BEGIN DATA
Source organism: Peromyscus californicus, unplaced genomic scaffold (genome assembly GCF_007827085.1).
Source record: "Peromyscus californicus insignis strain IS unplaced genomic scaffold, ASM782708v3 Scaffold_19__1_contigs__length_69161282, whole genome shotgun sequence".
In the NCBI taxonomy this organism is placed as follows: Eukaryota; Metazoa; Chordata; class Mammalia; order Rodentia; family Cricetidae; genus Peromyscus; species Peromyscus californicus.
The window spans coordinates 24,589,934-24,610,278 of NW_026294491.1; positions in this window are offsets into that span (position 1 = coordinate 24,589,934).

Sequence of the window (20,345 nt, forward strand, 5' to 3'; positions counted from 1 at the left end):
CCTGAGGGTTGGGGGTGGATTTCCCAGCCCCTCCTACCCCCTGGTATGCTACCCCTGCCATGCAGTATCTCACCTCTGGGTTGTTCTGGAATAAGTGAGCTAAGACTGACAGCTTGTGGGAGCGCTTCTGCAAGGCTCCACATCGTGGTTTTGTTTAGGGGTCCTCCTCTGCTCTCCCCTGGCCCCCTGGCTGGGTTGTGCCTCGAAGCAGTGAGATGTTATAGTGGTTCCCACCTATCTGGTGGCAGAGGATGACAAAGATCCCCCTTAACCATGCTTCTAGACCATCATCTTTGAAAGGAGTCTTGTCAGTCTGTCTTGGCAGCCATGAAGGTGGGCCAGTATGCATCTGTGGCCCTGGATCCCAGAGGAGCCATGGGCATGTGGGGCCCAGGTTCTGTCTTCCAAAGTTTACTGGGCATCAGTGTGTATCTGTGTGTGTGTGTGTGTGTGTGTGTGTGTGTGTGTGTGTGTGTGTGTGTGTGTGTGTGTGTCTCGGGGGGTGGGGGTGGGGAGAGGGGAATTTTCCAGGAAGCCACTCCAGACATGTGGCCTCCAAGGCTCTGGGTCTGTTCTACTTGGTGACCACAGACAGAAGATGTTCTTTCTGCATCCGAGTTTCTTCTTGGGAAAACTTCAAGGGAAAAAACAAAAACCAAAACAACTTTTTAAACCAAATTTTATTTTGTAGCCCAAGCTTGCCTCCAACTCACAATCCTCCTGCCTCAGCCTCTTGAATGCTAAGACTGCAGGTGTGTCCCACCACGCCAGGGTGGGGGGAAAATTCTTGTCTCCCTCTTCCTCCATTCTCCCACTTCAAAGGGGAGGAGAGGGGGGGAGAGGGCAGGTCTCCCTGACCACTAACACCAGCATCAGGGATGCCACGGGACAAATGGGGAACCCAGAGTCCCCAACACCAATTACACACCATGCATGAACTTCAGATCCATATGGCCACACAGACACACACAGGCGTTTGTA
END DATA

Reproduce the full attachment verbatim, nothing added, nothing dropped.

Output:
Source organism: Peromyscus californicus, unplaced genomic scaffold (genome assembly GCF_007827085.1).
Source record: "Peromyscus californicus insignis strain IS unplaced genomic scaffold, ASM782708v3 Scaffold_19__1_contigs__length_69161282, whole genome shotgun sequence".
In the NCBI taxonomy this organism is placed as follows: Eukaryota; Metazoa; Chordata; class Mammalia; order Rodentia; family Cricetidae; genus Peromyscus; species Peromyscus californicus.
The window spans coordinates 24,589,934-24,610,278 of NW_026294491.1; positions in this window are offsets into that span (position 1 = coordinate 24,589,934).

Sequence of the window (20,345 nt, forward strand, 5' to 3'; positions counted from 1 at the left end):
CCTGAGGGTTGGGGGTGGATTTCCCAGCCCCTCCTACCCCCTGGTATGCTACCCCTGCCATGCAGTATCTCACCTCTGGGTTGTTCTGGAATAAGTGAGCTAAGACTGACAGCTTGTGGGAGCGCTTCTGCAAGGCTCCACATCGTGGTTTTGTTTAGGGGTCCTCCTCTGCTCTCCCCTGGCCCCCTGGCTGGGTTGTGCCTCGAAGCAGTGAGATGTTATAGTGGTTCCCACCTATCTGGTGGCAGAGGATGACAAAGATCCCCCTTAACCATGCTTCTAGACCATCATCTTTGAAAGGAGTCTTGTCAGTCTGTCTTGGCAGCCATGAAGGTGGGCCAGTATGCATCTGTGGCCCTGGATCCCAGAGGAGCCATGGGCATGTGGGGCCCAGGTTCTGTCTTCCAAAGTTTACTGGGCATCAGTGTGTATCTGTGTGTGTGTGTGTGTGTGTGTGTGTGTGTGTGTGTGTGTGTGTGTGTGTGTGTGTGTGTCTCGGGGGGTGGGGGTGGGGAGAGGGGAATTTTCCAGGAAGCCACTCCAGACATGTGGCCTCCAAGGCTCTGGGTCTGTTCTACTTGGTGACCACAGACAGAAGATGTTCTTTCTGCATCCGAGTTTCTTCTTGGGAAAACTTCAAGGGAAAAAACAAAAACCAAAACAACTTTTTAAACCAAATTTTATTTTGTAGCCCAAGCTTGCCTCCAACTCACAATCCTCCTGCCTCAGCCTCTTGAATGCTAAGACTGCAGGTGTGTCCCACCACGCCAGGGTGGGGGGAAAATTCTTGTCTCCCTCTTCCTCCATTCTCCCACTTCAAAGGGGAGGAGAGGGGGGGAGAGGGCAGGTCTCCCTGACCACTAACACCAGCATCAGGGATGCCACGGGACAAATGGGGAACCCAGAGTCCCCAACACCAATTACACACCATGCATGAACTTCAGATCCATATGGCCACACAGACACACACAGGCGTTTGTA